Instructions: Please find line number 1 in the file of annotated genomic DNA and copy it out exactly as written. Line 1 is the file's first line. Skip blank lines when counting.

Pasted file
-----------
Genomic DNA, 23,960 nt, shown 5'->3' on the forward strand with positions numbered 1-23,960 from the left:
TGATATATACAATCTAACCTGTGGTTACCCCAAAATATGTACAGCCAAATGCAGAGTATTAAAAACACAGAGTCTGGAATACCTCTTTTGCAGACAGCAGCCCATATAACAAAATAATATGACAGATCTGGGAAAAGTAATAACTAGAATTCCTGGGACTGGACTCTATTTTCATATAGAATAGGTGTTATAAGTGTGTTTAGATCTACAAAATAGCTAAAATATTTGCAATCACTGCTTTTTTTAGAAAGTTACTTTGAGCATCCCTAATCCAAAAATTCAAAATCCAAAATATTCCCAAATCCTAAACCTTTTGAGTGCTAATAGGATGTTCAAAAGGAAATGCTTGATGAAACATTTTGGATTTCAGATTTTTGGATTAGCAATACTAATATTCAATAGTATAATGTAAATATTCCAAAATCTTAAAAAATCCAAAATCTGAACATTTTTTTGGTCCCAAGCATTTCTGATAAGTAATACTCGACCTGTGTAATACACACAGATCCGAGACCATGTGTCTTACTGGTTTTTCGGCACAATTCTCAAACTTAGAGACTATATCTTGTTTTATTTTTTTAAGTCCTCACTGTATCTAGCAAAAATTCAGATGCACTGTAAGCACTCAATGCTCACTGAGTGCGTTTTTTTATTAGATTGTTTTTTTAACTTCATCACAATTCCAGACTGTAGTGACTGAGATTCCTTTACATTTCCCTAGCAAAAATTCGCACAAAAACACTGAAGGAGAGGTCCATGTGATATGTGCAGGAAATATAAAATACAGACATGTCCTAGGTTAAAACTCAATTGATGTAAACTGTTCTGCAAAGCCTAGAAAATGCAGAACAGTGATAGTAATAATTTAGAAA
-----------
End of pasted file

Genomic DNA, 23,960 nt, shown 5'->3' on the forward strand with positions numbered 1-23,960 from the left: